Single Market vs EU

January 1, 2011
  1. Isn’t wanting to stay in the single market but not in the EU wanting to have one’s cake and eat it?

(or similar):

“Basically, they want to be in the single market, but don’t want to comply with the rules for participating in the single market. All those European regulations they hate so much are the things that make the single market work - by harmonizing the regulations so people selling things don’t have 20-whatever different sets of possibly contradictory national regulations to comply with. How exactly do they think British goods will have access to the single market without complying with the damn rules? Unicorns and rainbows.”

  1. The Single Market harmonises more than is necessary for free trade within the EU.

This is for several reasons: the legislative process for Single Market affairs is simply less onerous; unnecessary harmonisation allows lobbyists to impose costs on their clients' competitors; politically, regulating the EU’s economy at French levels of intervention is necessary to obtain consent from the French electorate for free trade within the EU: this means increasing regulation in the UK, but decreasing it in, say, Greece.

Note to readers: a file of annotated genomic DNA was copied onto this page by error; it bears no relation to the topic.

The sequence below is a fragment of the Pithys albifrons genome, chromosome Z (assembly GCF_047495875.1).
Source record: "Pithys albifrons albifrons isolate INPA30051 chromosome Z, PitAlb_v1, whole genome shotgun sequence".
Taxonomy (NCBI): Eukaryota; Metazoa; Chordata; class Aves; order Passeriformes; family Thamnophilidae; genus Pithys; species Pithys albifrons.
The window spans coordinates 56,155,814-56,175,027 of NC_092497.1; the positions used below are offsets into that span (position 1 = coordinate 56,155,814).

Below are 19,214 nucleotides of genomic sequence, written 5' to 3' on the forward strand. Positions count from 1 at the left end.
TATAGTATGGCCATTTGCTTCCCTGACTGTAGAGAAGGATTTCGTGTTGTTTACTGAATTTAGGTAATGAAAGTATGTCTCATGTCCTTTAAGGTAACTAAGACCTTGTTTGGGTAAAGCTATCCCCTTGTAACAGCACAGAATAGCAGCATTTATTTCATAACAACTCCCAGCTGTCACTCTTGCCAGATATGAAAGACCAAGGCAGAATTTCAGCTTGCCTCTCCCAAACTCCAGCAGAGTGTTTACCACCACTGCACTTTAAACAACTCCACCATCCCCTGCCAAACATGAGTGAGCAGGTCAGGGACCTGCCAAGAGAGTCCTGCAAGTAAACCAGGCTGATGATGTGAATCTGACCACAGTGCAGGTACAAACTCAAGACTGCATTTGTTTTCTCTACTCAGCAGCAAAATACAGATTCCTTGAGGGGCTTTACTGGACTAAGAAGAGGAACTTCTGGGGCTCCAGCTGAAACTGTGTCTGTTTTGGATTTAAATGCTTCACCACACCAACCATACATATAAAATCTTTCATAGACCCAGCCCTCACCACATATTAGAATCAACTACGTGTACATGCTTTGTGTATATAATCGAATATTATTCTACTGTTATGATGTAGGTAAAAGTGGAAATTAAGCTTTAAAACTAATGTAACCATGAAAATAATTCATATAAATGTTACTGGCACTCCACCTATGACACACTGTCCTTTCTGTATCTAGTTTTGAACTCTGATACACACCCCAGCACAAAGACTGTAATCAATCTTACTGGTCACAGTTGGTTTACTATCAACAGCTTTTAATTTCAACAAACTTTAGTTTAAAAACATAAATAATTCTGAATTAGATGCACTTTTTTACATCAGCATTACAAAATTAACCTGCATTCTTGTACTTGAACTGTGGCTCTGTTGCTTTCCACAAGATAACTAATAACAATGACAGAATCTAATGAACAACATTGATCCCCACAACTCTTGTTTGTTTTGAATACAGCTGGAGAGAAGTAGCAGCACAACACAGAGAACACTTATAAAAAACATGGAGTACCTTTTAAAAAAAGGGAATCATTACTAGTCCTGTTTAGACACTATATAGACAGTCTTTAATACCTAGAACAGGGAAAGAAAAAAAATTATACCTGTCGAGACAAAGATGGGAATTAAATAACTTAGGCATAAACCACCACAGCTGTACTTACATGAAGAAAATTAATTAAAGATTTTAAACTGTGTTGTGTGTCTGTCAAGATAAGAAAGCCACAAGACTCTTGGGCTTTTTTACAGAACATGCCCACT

The EU’s treaties provide for the free movement of goods across EU internal borders. They ban discrimination by country of origin, quantitative restrictions on trade, and “measures having the effect of quantitive restrictions”, that is, cunning protectionist schemes disguised as technical standards and so on. If a product is legal in one EU country, then with few exceptions it’s supposed to be legal to sell it in any other EU country. Under such a regime, you don’t need to specify in great detail how products are made.

It is not necessary for the free movement of goods in this Single Market for there to be detailed regulations on how many hours a week employees can work on activities unconnected with exports to the EU. You don’t need to say that doctors on the NHS (whose services are obviously not exported to Estonia) can only work 48 hours per week, in order to ensure the free movement of British-made machine tools to Germany. Nor should Irish workers making circuit boards for export to South Africa have to work a week similar in length to that worked in France, yet this labour regulation is part of the Single Market. You could repeal it tomorrow and the goods would still move freely across the EU.

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